Griffin knows bees.
Like, really knows bees.
He knows them so well, in fact, during a discussion on bees and making honey, he throws out facts right and left—or tries to squeeze them in—as professional beekeeper Jeff Rector from Dr. J’s Bees in Ringgold, Georgia, runs down the who, what, when and why of bee life.
“Did you know that bees are actually 90% girls?” Griffin asked.
“One of the main problems as a beekeeper is beetles,” he stated.
“The bottom box is usually where they are supposed to lay the eggs,” he explained.
Griffin, a homeschooled 9-year-old heading into sixth grade, comes by his apiary knowledge honestly. He has four hives “at my grandmother friend’s house.”
“I’ve also studied bees a lot,” he said, pretty much unnecessarily.
Bee behavior is just one lesson during Peas in a Pod, a summer camp running June 6-10 in the Challenger STEM Learning Center at the University of Tennessee at Chattanooga.
Students in first through sixth grades are learning about science, engineering, arts, culture and several other topics through cooking techniques and food itself.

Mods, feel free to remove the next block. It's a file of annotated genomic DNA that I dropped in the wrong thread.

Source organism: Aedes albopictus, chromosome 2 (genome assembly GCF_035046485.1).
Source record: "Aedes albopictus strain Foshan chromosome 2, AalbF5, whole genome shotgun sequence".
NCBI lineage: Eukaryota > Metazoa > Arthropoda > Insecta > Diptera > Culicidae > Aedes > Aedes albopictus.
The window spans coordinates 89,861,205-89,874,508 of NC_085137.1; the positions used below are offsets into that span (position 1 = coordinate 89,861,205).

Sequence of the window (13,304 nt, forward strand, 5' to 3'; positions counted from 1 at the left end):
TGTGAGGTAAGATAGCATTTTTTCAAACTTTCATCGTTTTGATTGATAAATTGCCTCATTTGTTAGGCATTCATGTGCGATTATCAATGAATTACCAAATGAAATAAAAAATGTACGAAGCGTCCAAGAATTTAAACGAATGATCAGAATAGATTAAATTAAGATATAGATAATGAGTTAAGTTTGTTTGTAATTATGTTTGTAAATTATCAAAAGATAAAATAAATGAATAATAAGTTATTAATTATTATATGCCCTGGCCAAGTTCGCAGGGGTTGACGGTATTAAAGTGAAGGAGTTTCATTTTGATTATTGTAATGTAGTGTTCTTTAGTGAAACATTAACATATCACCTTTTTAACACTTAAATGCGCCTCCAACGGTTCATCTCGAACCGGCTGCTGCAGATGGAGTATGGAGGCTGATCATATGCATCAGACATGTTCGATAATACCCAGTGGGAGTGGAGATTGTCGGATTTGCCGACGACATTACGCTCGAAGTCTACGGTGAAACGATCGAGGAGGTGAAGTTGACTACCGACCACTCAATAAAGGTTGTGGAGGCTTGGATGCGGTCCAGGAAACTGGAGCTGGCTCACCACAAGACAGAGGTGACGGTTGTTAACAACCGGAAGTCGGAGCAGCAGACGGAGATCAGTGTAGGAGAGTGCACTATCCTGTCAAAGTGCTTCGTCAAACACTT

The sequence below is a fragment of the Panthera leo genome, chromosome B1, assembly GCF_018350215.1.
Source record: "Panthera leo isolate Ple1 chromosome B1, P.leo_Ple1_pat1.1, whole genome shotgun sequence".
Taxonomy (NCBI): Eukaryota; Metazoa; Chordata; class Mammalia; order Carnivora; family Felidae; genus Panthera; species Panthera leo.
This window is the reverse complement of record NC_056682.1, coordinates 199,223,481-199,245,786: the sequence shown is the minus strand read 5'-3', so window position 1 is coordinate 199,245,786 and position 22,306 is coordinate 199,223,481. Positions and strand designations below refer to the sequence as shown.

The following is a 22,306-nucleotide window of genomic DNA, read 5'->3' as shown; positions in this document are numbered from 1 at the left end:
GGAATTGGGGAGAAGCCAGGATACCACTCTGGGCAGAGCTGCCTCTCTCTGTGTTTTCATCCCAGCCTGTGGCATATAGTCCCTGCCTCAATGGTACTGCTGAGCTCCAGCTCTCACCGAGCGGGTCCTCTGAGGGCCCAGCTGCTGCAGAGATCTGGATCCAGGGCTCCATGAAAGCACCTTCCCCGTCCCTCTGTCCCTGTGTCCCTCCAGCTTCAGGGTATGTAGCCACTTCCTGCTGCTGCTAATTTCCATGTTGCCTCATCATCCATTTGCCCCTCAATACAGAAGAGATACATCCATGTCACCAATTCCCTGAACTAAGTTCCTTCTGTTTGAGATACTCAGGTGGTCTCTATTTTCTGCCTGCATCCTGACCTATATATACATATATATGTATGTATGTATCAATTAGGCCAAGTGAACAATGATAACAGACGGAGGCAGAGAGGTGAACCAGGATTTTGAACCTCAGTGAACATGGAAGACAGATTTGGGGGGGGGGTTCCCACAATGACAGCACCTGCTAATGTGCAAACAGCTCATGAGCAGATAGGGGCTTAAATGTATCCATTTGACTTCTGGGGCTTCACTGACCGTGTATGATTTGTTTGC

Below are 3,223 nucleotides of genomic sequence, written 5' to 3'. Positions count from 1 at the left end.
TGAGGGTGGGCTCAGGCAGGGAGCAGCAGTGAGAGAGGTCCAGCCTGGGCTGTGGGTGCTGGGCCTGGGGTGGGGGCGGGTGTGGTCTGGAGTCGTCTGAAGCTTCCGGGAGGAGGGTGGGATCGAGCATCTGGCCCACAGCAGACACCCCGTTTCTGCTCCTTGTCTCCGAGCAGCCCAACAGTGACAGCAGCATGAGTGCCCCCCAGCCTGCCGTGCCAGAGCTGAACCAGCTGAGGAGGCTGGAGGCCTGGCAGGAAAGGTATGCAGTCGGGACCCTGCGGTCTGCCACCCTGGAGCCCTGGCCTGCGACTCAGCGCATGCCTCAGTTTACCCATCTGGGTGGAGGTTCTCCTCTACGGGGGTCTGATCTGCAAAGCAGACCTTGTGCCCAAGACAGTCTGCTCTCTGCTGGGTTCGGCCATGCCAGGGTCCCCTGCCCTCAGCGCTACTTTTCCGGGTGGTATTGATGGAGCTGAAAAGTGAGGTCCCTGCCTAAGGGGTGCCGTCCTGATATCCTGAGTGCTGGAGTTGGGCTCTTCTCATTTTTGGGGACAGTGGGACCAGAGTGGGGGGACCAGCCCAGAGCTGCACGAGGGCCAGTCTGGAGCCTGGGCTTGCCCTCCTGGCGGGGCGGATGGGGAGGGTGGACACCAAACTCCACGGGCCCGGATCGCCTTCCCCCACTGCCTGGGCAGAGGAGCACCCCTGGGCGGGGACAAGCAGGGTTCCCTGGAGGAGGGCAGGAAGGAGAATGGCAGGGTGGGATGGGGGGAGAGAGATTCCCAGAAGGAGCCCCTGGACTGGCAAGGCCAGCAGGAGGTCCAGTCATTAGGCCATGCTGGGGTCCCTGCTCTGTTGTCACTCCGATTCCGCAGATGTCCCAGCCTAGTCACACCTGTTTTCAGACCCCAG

In groups of four to six, campers ingest the information in 30-minute bites.
“We hope to expose young students to the fun and wonder of science,” said Irene Hillman, director of the Center for Student Success in the UTC College of Engineering and Computer Science (CECS) and one of the Peas in a Pod instructors.
“They are natural scientists, full of curiosity and creativity. We hope to harness that to help them embrace engineering and technology.”
Saltine crackers and spray-can cheese show how civil engineering builds houses. Although the cheese is meant for mortar not munching, fourth-grader Zoe—she of the green hair—couldn’t resist a taste and loudly proclaimed she was in “cheese heaven!”
Campers try to ID food by smell, touch, sound and taste. Jolly Ranchers candy is melted into stained glass, showing how materials can be transformed through heat.
Making chopsticks offers insights into Asian cultures. Mixing vinegar and baking soda—which produces a fizzy gas—to inflate balloons provides a chemical engineering lesson. Food-waste recycling teaches concepts in environmental science.
To illustrate that, whatever their culture, all people are the same, the book “Fry Bread: A Native American Family Story” says, “Fry Bread is U.” Fourth-grader Miles had a question about that. “Does that mean we can eat people?”
Peas in a Pod is geared for the kids, but instructors have fun, too.
Along with the crackers/spray-can cheese lesson, Chris Frishcosy, director for the CECS civil engineering lab, also helped campers make strawberry jam, which is essentially the same technique as mixing cement.
“That’s one of my favorite activities,” he said with a healthy smile.